Worldcoin biometrics collection faces more scrutiny in Kenya, skepticism in India
Worldcoin, the project that wants to scan your iris biometrics in exchange for some of its cryptocurrency, continues to attract regulators in Kenya and skepticism in countries like India, which has just come out with its new data privacy law.
After Kenyan data protection authorities ordered Worldcoin to suspend enrolments earlier this month and police raided its offices in Nairobi, the East African country has formed a parliamentary committee to investigate the company’s operations.
The 15-member team, led by parliament member Gabriel Tongoyo, will have 42 days to submit its report. Other state agencies, including those covering security, protection and financial services, have started their own inquiries to establish the legality of Worldcoin’s operations, The Star reports.
The main issue troubling Kenyan regulators is Worldcoin’s plan to register citizens through the collection of iris data. Kenya’s Office of the Data Protection Commissioner (ODPC), which has been looking into the company since 2022, argues that the company is likely to violate the local Data Protection Act by handling user data, including iris and face biometrics.
The government is also facing pressure from rights organizations. Amnesty International and the Open Institute have expressed concern over the lack of information on security measures and the data collected.
“Preliminary statements from State agencies suggest a significant data breach in Kenya. We urgently call for thorough and independent investigations by the Data Commissioner,” the organizations say in a statement published by The Star.
The NGOs also called for clarifications on whether Worldcoin submitted a Data Protection Impact Assessment and whether the company obtained proper consent from its users. One of the criticisms the project has faced is that many people are lured by the promise of easy money in exchange for a quick eyeball scan and are not aware of potential trade-offs such as limited legal action against the company.
Alex Blania, a co-founder of Worldcoin, has defended the project aimed at providing each person in the world with digital IDs and financial services by emphasizing its commitment to privacy and security. But regulators in countries such as the UK, France and Germany – which has launched its own investigation – have been turning their gaze toward the crypto project. Its latest criticism comes from India.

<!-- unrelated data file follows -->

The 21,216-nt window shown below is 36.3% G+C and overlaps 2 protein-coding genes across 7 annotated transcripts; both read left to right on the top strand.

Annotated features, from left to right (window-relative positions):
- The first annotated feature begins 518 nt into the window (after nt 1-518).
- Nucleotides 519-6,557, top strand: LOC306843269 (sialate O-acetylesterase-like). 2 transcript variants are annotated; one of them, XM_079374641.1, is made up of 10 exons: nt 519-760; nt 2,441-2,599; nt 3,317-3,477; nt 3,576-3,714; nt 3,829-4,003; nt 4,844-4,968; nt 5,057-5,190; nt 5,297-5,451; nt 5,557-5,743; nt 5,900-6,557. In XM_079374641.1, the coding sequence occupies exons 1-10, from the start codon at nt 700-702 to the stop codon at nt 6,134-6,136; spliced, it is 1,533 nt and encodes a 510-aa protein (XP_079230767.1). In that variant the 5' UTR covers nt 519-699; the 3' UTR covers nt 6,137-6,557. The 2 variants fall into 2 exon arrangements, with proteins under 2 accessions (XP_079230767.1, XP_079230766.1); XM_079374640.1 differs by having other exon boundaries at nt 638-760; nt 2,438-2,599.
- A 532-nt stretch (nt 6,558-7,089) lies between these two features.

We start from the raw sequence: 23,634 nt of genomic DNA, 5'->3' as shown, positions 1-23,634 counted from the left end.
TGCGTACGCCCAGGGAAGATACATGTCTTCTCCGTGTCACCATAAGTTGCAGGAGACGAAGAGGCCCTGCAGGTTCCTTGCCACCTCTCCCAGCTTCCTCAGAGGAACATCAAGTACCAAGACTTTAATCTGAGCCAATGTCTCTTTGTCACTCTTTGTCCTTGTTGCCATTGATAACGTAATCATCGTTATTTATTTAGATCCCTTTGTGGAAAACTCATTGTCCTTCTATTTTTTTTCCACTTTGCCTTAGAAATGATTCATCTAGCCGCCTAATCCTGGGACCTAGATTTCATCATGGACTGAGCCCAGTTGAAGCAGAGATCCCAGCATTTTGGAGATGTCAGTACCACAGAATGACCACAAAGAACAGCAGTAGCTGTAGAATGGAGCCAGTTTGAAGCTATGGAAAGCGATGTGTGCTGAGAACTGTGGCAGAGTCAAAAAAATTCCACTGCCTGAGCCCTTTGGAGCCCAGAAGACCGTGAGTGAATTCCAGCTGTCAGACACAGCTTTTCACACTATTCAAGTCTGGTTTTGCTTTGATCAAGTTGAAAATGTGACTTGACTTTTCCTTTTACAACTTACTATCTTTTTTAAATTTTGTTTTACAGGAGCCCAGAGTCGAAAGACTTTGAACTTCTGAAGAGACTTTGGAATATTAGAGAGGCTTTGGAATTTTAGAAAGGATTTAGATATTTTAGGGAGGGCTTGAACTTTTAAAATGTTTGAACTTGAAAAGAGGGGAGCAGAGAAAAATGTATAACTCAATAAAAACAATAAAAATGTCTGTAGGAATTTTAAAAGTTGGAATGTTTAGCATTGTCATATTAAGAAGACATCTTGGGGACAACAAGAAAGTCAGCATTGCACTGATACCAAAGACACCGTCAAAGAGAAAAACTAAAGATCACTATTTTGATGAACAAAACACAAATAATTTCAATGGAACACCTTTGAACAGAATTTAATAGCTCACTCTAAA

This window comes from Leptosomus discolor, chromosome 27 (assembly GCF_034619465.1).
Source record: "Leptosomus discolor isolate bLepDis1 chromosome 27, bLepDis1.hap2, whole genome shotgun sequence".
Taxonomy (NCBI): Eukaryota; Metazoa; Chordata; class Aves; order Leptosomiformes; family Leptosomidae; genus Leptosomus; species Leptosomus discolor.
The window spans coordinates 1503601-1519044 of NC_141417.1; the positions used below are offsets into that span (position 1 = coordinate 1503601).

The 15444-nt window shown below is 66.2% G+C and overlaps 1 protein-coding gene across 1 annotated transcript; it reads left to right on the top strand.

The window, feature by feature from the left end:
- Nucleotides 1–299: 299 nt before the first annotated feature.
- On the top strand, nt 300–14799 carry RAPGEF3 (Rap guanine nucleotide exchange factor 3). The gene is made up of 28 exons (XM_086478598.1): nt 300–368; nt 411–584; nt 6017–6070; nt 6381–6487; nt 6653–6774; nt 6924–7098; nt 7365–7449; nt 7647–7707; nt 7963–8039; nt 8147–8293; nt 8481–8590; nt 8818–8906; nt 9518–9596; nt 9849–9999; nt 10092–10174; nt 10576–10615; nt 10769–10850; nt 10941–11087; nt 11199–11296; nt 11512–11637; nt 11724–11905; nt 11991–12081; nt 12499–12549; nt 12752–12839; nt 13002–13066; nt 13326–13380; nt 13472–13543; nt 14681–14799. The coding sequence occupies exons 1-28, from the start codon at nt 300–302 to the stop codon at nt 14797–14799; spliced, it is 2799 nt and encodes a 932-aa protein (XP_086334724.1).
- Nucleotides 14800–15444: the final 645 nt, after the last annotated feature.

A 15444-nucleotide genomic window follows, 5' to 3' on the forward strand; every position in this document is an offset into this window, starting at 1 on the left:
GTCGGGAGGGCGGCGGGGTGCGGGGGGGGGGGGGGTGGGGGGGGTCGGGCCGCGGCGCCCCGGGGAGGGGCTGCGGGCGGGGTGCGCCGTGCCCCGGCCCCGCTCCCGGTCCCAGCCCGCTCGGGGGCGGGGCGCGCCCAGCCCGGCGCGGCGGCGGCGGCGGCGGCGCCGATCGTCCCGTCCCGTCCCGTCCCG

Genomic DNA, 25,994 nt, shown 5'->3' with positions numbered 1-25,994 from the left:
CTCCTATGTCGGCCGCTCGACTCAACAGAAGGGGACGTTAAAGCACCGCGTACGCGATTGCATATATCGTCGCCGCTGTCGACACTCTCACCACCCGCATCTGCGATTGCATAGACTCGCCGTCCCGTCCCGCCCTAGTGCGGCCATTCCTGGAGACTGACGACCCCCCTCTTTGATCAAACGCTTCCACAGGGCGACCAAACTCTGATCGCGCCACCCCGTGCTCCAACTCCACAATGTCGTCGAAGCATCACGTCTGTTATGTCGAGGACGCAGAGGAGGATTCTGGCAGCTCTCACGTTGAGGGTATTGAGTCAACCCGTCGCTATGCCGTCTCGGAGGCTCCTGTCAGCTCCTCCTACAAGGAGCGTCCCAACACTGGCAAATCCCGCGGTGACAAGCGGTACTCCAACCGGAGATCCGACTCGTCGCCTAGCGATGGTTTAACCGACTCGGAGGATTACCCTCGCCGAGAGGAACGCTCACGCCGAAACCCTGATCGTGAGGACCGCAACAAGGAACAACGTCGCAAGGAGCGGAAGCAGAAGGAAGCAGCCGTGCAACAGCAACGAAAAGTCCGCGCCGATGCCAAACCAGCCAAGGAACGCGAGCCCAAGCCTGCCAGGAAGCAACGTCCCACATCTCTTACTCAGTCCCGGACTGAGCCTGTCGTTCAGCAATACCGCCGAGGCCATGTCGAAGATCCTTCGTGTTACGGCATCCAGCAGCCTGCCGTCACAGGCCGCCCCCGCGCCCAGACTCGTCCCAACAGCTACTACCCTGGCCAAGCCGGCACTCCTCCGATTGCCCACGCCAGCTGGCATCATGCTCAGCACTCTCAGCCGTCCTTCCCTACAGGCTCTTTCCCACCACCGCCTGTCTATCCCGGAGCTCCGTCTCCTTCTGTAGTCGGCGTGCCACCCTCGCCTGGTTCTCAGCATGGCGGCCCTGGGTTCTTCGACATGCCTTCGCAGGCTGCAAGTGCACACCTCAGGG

India’s new data law may not be enough to protect users from Worldcoin: Rights lawyer
The Indian Parliament has passed its new Digital Personal Data Protection Act with implementation expected within 10 months. The Act will affect Worldcoin’s plans to collect data from users in India but they may not be enough to guarantee accountability, Prasanna S., a lawyer at digital rights organization Article 21 Trust, explains in an interview with tech outlet Medianama.
“We know the safeguards are not anywhere near the ideal that we want,” says Prasanna.
In India, it is legal to create a database of biometric data such as Worldcoin so long as it is optional and the consent is free and informed. Unless it can be established that significant harm was caused by the data collection activity, it’s going to be very difficult to move in a policy direction that prevents private companies from collecting biometric data, he notes.
This may present a problem: Unlike state projects such as India’s ID number Aadhaar which is closely followed by the public, with private projects that collect biometric data the regulatory regime is “very superficial.”
“It’s not just a privacy-related concern,” says Prasanna. “When the work of private companies impacts fundamental rights or human rights users or citizens at large, what is the accountability?”
An analysis by Medianama states that Worldcoin’s collection of user data in India appears to be legal.
India’s current data protection regime, dating from 2000, classifies bank details and biometric information as sensitive personal information. Companies need to disclose the purpose for which it has been collected while allowing people the option to delete or correct the data being collected.
Worldcoin defines a clear purpose for which it is collecting data – to prevent fraudulent users from signing up more than once – and offers a consent form explaining that the company will retain unique iris code based on the image of the users’ irises obtained through their imaging device, the Orb.